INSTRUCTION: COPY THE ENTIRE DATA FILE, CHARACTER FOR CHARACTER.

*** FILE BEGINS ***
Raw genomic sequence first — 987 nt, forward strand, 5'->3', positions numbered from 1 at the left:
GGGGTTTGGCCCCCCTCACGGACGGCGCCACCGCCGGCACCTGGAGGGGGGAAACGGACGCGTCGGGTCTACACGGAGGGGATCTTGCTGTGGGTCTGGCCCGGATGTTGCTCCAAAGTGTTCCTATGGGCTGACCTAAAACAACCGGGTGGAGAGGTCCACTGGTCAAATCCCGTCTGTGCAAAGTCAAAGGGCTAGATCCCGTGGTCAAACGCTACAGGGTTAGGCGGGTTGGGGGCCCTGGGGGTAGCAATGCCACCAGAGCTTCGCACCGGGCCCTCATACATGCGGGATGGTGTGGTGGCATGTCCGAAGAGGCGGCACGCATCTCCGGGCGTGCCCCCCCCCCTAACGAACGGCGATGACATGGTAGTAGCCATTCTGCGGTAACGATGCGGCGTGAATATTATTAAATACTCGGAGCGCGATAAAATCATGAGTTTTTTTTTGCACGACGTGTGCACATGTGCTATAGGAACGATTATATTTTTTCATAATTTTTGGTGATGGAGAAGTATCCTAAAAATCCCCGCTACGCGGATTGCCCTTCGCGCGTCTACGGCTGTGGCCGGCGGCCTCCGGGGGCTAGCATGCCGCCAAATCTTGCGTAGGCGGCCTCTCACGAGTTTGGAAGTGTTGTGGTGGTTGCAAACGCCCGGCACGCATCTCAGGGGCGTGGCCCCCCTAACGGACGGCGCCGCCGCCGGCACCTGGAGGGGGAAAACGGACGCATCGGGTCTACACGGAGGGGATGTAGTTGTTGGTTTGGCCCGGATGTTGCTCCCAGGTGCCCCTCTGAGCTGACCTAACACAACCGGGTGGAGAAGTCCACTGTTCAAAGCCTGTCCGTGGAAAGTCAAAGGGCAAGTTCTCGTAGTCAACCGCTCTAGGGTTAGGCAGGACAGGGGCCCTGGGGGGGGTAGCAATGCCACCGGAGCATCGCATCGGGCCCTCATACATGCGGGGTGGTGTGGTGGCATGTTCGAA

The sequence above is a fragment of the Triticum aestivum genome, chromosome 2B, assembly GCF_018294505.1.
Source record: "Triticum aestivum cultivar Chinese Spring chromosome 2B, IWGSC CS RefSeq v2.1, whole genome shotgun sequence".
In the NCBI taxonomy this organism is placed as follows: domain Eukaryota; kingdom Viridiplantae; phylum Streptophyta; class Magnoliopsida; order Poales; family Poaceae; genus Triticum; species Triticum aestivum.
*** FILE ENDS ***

Raw genomic sequence first — 987 nt, forward strand, 5'->3', positions numbered from 1 at the left:
GGGGTTTGGCCCCCCTCACGGACGGCGCCACCGCCGGCACCTGGAGGGGGGAAACGGACGCGTCGGGTCTACACGGAGGGGATCTTGCTGTGGGTCTGGCCCGGATGTTGCTCCAAAGTGTTCCTATGGGCTGACCTAAAACAACCGGGTGGAGAGGTCCACTGGTCAAATCCCGTCTGTGCAAAGTCAAAGGGCTAGATCCCGTGGTCAAACGCTACAGGGTTAGGCGGGTTGGGGGCCCTGGGGGTAGCAATGCCACCAGAGCTTCGCACCGGGCCCTCATACATGCGGGATGGTGTGGTGGCATGTCCGAAGAGGCGGCACGCATCTCCGGGCGTGCCCCCCCCCCTAACGAACGGCGATGACATGGTAGTAGCCATTCTGCGGTAACGATGCGGCGTGAATATTATTAAATACTCGGAGCGCGATAAAATCATGAGTTTTTTTTTGCACGACGTGTGCACATGTGCTATAGGAACGATTATATTTTTTCATAATTTTTGGTGATGGAGAAGTATCCTAAAAATCCCCGCTACGCGGATTGCCCTTCGCGCGTCTACGGCTGTGGCCGGCGGCCTCCGGGGGCTAGCATGCCGCCAAATCTTGCGTAGGCGGCCTCTCACGAGTTTGGAAGTGTTGTGGTGGTTGCAAACGCCCGGCACGCATCTCAGGGGCGTGGCCCCCCTAACGGACGGCGCCGCCGCCGGCACCTGGAGGGGGAAAACGGACGCATCGGGTCTACACGGAGGGGATGTAGTTGTTGGTTTGGCCCGGATGTTGCTCCCAGGTGCCCCTCTGAGCTGACCTAACACAACCGGGTGGAGAAGTCCACTGTTCAAAGCCTGTCCGTGGAAAGTCAAAGGGCAAGTTCTCGTAGTCAACCGCTCTAGGGTTAGGCAGGACAGGGGCCCTGGGGGGGGTAGCAATGCCACCGGAGCATCGCATCGGGCCCTCATACATGCGGGGTGGTGTGGTGGCATGTTCGAA

The sequence above is a fragment of the Triticum aestivum genome, chromosome 2B, assembly GCF_018294505.1.
Source record: "Triticum aestivum cultivar Chinese Spring chromosome 2B, IWGSC CS RefSeq v2.1, whole genome shotgun sequence".
In the NCBI taxonomy this organism is placed as follows: domain Eukaryota; kingdom Viridiplantae; phylum Streptophyta; class Magnoliopsida; order Poales; family Poaceae; genus Triticum; species Triticum aestivum.